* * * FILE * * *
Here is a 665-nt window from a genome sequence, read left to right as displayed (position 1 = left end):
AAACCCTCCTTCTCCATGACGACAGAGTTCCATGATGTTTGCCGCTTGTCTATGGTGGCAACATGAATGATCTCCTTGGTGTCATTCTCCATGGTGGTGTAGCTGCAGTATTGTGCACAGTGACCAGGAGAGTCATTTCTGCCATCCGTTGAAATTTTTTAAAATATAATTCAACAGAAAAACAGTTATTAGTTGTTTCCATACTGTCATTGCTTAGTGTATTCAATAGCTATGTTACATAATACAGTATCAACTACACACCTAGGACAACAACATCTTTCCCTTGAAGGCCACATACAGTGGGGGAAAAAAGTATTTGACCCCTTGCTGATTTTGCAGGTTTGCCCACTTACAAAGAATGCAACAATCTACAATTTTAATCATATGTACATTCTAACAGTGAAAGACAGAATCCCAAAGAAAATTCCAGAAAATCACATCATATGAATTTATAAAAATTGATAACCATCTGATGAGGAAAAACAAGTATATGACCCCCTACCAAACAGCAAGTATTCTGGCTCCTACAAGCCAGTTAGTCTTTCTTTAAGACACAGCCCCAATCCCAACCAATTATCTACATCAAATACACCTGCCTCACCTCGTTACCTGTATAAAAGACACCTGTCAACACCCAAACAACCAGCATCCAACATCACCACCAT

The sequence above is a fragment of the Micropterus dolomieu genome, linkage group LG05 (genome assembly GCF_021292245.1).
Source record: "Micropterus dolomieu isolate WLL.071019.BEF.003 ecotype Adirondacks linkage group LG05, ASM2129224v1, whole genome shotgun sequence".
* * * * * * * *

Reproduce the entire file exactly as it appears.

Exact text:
Here is a 665-nt window from a genome sequence, read left to right as displayed (position 1 = left end):
AAACCCTCCTTCTCCATGACGACAGAGTTCCATGATGTTTGCCGCTTGTCTATGGTGGCAACATGAATGATCTCCTTGGTGTCATTCTCCATGGTGGTGTAGCTGCAGTATTGTGCACAGTGACCAGGAGAGTCATTTCTGCCATCCGTTGAAATTTTTTAAAATATAATTCAACAGAAAAACAGTTATTAGTTGTTTCCATACTGTCATTGCTTAGTGTATTCAATAGCTATGTTACATAATACAGTATCAACTACACACCTAGGACAACAACATCTTTCCCTTGAAGGCCACATACAGTGGGGGAAAAAAGTATTTGACCCCTTGCTGATTTTGCAGGTTTGCCCACTTACAAAGAATGCAACAATCTACAATTTTAATCATATGTACATTCTAACAGTGAAAGACAGAATCCCAAAGAAAATTCCAGAAAATCACATCATATGAATTTATAAAAATTGATAACCATCTGATGAGGAAAAACAAGTATATGACCCCCTACCAAACAGCAAGTATTCTGGCTCCTACAAGCCAGTTAGTCTTTCTTTAAGACACAGCCCCAATCCCAACCAATTATCTACATCAAATACACCTGCCTCACCTCGTTACCTGTATAAAAGACACCTGTCAACACCCAAACAACCAGCATCCAACATCACCACCAT

The sequence above is a fragment of the Micropterus dolomieu genome, linkage group LG05 (genome assembly GCF_021292245.1).
Source record: "Micropterus dolomieu isolate WLL.071019.BEF.003 ecotype Adirondacks linkage group LG05, ASM2129224v1, whole genome shotgun sequence".